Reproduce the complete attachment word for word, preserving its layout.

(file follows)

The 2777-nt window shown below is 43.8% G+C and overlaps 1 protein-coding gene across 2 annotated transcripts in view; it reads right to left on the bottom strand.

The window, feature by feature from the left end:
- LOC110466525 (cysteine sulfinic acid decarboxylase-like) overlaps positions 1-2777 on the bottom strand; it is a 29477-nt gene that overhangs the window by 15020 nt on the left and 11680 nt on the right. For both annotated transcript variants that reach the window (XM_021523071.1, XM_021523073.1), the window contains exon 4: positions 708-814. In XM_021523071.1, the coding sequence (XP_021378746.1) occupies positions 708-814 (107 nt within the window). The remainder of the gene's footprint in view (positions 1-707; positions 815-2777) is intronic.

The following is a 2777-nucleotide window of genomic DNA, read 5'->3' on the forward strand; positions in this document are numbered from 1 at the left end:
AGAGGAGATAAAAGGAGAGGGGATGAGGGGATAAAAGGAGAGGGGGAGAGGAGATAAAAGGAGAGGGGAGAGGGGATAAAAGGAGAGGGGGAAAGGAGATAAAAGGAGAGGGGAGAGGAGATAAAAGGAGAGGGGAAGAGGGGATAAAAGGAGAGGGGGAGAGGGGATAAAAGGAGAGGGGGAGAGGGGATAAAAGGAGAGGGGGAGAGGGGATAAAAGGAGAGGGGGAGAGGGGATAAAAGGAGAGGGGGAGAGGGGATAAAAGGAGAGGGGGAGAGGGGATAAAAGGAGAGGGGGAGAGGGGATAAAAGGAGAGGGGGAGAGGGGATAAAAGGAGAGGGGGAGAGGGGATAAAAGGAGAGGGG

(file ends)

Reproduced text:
The 2777-nt window shown below is 43.8% G+C and overlaps 1 protein-coding gene across 2 annotated transcripts in view; it reads right to left on the bottom strand.

The window, feature by feature from the left end:
- LOC110466525 (cysteine sulfinic acid decarboxylase-like) overlaps positions 1-2777 on the bottom strand; it is a 29477-nt gene that overhangs the window by 15020 nt on the left and 11680 nt on the right. For both annotated transcript variants that reach the window (XM_021523071.1, XM_021523073.1), the window contains exon 4: positions 708-814. In XM_021523071.1, the coding sequence (XP_021378746.1) occupies positions 708-814 (107 nt within the window). The remainder of the gene's footprint in view (positions 1-707; positions 815-2777) is intronic.

The following is a 2777-nucleotide window of genomic DNA, read 5'->3' on the forward strand; positions in this document are numbered from 1 at the left end:
AGAGGAGATAAAAGGAGAGGGGATGAGGGGATAAAAGGAGAGGGGGAGAGGAGATAAAAGGAGAGGGGAGAGGGGATAAAAGGAGAGGGGGAAAGGAGATAAAAGGAGAGGGGAGAGGAGATAAAAGGAGAGGGGAAGAGGGGATAAAAGGAGAGGGGGAGAGGGGATAAAAGGAGAGGGGGAGAGGGGATAAAAGGAGAGGGGGAGAGGGGATAAAAGGAGAGGGGGAGAGGGGATAAAAGGAGAGGGGGAGAGGGGATAAAAGGAGAGGGGGAGAGGGGATAAAAGGAGAGGGGGAGAGGGGATAAAAGGAGAGGGGGAGAGGGGATAAAAGGAGAGGGGGAGAGGGGATAAAAGGAGAGGGG